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Should gray wolves be reintroduced to Colorado? Voters will soon decide

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DENVER (KDVR) — Colorado voters will decide if gray wolves should be reintroduced to the Western Slope, with a ballot initiative this fall.

If approved, Proposition 114 would reintroduce wolves to the western part of the state by 2023, after public hearings and guidance from Colorado Parks and Wildlife. It would also set aside money to pay for livestock killed by the wolves.

The groups behind Prop 114, including the Rocky Mountain Wolf Action Fund, received boost of support Wednesday, from a letter with dozens of endorsements.

“It’s time that we restore wolves, so that we restore the balance of nature for future generations,” said Rob Edward, the president of the Wolf Action Fund.

“Wolves help keep their prey species, elk in particular, moving around and vigilant,” Edward said. That keeps elk from damaging plants and in turn, helps other animals and waterways, Edward said.

Edward helped gather enough signatures to put the question to a vote.

In the past, people in Colorado said they were in favor of reintroducing the wolves. In 2019, Colorado State University conducted an online survey about wolves. Of the 734 people surveyed, 84% supported the wolf reintroduction, including 79.8% of respondents on the Western Slope.

But not everyone wants to see more wolves in Colorado.

There is plenty of opposition to Prop 114, including those who are concerned wolves would hurt protected species in Colorado, such as the Gunnison sage-grouse.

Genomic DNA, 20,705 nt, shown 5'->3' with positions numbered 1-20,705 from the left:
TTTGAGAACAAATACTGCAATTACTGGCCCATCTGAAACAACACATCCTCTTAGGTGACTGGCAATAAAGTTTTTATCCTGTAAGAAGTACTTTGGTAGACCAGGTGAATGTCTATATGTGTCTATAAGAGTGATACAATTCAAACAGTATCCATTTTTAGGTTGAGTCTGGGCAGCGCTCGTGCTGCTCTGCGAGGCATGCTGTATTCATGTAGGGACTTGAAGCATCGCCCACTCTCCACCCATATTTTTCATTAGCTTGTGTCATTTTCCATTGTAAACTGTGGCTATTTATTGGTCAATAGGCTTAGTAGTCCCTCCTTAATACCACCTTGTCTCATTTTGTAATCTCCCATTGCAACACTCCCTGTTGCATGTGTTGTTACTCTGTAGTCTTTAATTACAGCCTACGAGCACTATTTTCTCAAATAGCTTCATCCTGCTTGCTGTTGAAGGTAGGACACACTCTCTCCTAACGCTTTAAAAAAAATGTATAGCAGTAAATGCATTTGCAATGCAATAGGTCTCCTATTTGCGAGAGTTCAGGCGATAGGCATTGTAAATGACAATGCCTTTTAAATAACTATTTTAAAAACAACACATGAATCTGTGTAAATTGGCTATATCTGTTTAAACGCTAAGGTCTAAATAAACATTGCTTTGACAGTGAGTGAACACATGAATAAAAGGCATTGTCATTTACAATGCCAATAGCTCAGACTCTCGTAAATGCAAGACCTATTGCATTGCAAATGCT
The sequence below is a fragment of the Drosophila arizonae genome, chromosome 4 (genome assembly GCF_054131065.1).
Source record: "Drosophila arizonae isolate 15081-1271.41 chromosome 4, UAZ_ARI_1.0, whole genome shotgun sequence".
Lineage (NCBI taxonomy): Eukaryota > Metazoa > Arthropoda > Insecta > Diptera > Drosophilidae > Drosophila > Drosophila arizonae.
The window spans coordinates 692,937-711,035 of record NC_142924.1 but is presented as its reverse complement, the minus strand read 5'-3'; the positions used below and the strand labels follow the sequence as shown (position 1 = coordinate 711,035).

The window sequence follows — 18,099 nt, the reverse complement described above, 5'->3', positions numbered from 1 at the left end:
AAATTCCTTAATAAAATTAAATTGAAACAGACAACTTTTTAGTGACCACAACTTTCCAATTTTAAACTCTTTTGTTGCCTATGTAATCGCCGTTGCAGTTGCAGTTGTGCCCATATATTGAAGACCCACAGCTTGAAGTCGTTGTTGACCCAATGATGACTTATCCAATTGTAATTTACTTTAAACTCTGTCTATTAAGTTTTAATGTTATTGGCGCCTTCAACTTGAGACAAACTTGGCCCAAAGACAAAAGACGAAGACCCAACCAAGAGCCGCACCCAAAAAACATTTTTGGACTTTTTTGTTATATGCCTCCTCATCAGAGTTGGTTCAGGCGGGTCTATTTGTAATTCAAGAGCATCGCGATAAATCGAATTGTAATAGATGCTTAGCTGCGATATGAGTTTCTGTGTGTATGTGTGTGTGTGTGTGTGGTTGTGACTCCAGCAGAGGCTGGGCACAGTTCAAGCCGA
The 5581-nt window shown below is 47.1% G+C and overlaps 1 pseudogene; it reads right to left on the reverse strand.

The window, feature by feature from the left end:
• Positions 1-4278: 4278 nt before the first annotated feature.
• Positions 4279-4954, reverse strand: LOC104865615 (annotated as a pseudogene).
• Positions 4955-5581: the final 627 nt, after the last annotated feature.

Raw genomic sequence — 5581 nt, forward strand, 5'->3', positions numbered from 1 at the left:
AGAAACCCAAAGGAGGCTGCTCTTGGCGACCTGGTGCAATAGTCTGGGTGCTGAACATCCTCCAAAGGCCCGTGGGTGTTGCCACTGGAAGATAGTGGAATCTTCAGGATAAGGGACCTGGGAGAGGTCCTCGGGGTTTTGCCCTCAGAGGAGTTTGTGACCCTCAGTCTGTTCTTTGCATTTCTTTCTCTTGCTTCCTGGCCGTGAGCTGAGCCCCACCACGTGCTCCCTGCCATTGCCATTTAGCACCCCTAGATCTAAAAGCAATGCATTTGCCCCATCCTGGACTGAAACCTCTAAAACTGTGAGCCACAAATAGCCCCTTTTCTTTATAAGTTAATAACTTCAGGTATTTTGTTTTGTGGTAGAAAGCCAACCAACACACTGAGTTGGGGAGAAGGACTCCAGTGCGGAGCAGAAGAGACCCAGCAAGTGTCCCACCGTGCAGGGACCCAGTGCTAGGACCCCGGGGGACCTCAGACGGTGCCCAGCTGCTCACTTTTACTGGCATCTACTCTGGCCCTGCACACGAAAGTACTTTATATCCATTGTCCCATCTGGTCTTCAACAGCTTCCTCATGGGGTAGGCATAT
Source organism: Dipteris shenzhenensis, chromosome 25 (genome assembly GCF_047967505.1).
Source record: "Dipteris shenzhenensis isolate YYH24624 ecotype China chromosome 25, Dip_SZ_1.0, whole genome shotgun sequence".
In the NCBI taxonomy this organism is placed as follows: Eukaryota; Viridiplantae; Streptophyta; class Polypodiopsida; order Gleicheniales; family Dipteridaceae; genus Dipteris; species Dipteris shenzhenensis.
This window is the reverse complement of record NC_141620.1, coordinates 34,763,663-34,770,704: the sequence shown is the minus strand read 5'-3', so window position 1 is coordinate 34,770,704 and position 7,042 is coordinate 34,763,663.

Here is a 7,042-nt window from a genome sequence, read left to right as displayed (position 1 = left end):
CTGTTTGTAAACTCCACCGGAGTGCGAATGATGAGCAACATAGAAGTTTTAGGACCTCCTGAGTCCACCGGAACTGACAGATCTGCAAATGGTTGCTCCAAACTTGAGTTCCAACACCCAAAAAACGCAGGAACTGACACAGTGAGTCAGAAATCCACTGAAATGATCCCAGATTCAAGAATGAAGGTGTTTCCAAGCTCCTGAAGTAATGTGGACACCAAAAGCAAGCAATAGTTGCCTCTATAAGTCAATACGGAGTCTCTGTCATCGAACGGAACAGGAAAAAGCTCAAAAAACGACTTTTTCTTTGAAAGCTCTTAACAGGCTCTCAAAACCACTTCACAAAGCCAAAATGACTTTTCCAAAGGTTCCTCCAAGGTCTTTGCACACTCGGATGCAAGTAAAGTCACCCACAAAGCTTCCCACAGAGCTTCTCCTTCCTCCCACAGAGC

“We’ve spent millions of dollars to try to protect those animals. Now we’re going to bring in an apex predator that’s going to eat those animals,” said Stop the Wolf Pac’s Ted Harvey. “It flies in the face of wildlife management.”

Harvey spent more than a decade as a Colorado legislator and was on the agriculture, natural resources and energy committee. He and others are also concerned the wolves would kill livestock and moose.

“It’s one of the silliest measures we’ve seen on the Colorado ballot in a really, really long time,” said Shawn Martini, the vice president of advocacy for the Colorado Farm Bureau, who’s also part of Coloradans Protecting Wildlife. “Short reason is because wolves are already in the state.”

CPW has confirmed there are a few wolves that naturally migrated to northwest Colorado.

Now voters will decide if more should be put there.

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